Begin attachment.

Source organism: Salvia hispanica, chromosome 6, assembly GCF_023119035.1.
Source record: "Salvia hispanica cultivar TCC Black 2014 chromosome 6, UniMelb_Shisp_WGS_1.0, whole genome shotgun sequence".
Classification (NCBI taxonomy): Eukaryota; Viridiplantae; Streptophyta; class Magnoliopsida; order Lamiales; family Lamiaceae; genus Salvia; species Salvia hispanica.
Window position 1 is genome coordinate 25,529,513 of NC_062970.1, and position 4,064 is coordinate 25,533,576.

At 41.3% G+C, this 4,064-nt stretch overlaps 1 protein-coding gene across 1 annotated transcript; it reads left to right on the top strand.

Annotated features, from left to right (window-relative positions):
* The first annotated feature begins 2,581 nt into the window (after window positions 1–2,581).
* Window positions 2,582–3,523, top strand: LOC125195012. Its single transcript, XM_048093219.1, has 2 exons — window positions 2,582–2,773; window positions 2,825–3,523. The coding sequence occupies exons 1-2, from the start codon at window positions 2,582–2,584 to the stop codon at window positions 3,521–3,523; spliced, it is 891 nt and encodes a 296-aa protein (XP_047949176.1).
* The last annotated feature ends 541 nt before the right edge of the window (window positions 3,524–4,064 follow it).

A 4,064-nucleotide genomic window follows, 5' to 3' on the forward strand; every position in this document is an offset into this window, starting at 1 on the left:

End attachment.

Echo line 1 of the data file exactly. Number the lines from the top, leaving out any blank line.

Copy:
Source organism: Salvia hispanica, chromosome 6, assembly GCF_023119035.1.